In 2011, Science Museum Oklahoma invited Studio Architecture along with 13 other local companies, to participate in the inaugural Out-of-the-Box exhibit. The museum provide each company with a box containing a random assortment of materials (which we generally ignored) and instructed us to construct an exhibit that creativity embodies the essence of our firm and industry. While it took a significant amount of work to accomplish, the end result was worth it.
Step into an architect’s pedal-powered mind and experience your surroundings though the iconic lenses of an architect. See what an architect sees, think like an architect thinks, go where an architect goes, and while you are at it, try your hand at drawing what an architect draws.
The Latin suffix “ariuim” is defined as a place associated with a specified thing or a device associated with a specific function. Words using this suffix are most prevalent in a museum environment—words like aquarium, planetarium, etc. Utilizing that suffix and setting, the idea behind the Architectarium was to create a place and device associated with the profession of architecture. The goal was to allow the public to see what an architect sees, think like an architect thinks, go where an architect goes, and draw what an architect draws. This was accomplished by building a six foot cube representing the “head” of an architect and inviting the public inside. Once inside, the museumgoer was surrounded by drawings, sketches, diagrams, and a blank drawing board. Under the drawing board was a set of pedals that allowed the user to put the entire exhibit in motion while viewing the museum through a giant pair of iconic architect’s glasses. The end result was a lighthearted exhibit that gave the public an entertaining and interactive glimpse of the world through the eyes of an architect.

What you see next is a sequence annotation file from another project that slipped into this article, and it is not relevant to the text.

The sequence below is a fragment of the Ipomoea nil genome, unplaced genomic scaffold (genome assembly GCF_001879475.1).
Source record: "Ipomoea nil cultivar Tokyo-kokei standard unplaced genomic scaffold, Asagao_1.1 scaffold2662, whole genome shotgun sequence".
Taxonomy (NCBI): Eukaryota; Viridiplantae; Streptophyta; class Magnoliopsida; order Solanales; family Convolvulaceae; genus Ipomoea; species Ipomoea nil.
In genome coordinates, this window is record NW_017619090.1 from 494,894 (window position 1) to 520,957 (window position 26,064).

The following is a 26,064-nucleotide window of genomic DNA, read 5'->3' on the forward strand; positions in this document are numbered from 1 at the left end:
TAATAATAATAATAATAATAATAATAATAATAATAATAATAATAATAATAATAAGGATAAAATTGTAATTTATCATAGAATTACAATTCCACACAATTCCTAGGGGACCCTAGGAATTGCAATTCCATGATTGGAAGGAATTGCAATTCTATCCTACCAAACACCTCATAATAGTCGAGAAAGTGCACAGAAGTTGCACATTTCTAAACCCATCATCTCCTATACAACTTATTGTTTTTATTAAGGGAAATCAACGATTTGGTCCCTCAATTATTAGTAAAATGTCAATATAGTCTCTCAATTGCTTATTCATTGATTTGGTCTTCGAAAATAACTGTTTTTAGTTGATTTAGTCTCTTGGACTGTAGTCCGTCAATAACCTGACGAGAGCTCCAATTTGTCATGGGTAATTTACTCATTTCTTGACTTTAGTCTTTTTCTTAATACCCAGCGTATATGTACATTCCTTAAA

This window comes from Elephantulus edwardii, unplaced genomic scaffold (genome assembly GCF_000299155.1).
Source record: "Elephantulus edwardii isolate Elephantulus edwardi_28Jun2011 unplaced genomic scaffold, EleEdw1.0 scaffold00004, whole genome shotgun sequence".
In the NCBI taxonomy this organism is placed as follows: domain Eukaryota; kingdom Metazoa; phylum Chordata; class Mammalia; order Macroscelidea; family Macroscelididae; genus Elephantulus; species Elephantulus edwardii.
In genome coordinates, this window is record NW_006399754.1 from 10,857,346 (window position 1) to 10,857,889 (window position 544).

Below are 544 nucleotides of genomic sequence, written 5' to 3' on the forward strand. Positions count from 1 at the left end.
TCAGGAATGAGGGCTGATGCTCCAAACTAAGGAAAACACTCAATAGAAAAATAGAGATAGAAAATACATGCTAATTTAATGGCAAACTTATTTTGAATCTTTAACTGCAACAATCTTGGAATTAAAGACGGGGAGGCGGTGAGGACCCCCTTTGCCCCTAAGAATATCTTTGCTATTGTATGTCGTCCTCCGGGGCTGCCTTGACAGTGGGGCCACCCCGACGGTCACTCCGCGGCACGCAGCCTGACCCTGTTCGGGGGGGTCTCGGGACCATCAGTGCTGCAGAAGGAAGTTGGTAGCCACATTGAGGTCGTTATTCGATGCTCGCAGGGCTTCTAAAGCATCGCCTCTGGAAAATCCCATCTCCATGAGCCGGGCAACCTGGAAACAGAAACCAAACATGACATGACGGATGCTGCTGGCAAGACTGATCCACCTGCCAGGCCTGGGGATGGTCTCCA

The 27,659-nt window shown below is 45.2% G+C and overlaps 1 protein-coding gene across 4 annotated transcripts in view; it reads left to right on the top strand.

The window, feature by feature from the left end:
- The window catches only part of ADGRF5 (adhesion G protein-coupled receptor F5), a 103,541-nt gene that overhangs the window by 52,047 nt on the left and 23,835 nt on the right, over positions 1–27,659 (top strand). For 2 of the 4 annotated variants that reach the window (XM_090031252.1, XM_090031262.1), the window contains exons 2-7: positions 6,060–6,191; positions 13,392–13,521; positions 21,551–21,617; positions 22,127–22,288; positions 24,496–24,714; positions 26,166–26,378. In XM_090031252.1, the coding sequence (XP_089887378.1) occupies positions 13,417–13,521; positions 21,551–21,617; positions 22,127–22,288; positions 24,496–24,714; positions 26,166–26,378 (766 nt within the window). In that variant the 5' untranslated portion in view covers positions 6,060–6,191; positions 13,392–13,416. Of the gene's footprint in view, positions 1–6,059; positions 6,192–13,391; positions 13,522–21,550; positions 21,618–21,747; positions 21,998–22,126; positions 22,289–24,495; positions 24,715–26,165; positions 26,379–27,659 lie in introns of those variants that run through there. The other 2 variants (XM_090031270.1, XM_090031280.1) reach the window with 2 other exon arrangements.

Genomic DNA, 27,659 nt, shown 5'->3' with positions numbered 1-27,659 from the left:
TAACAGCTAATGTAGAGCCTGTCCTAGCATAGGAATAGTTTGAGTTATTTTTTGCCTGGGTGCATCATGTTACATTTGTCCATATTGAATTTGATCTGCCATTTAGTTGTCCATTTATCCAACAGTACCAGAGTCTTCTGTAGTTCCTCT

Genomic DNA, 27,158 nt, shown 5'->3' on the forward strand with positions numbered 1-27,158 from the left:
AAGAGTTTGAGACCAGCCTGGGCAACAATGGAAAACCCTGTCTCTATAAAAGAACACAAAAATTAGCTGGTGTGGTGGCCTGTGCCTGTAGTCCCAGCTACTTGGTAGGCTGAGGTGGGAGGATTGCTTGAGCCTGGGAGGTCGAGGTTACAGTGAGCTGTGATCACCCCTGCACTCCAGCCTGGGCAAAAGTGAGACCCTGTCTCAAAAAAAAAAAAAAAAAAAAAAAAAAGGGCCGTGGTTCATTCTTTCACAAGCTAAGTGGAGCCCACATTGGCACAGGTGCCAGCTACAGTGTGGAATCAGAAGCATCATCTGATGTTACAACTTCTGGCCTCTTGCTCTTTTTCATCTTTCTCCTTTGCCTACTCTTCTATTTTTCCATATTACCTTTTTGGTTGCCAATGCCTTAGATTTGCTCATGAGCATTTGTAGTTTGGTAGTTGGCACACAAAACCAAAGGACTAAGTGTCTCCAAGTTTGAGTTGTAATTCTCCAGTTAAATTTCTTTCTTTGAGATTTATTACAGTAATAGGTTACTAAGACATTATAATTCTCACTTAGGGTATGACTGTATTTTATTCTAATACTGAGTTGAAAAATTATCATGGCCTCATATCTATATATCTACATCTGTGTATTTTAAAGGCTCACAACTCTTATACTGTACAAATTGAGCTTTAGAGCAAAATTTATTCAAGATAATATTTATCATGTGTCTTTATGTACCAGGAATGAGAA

In plan, the Arbor Breeze Cabin #2 is based on the traditional dog-trot house layout that is common in the South. Living spaces and sleeping spaces are separated by a covered breezeway that functions as the entry and main outdoor living space. A double-sided indoor-outdoor fireplace extends the rental season into the cooler months by providing a warm place to gather. A butterfly roofline provides the opportunity to take a vacation negative, rain, and celebrate it by creating an “event” when it rains. From the sound of rain hitting the corrugated metal roof to the splashing of water from the scupper into the river rock basin below to the small steam that terminates into the pond, the procession of water from roof to pond is an experience that can be enjoyed by all.
Like Cabin #1, a tool shed more budget-friendly option was ultimately selected.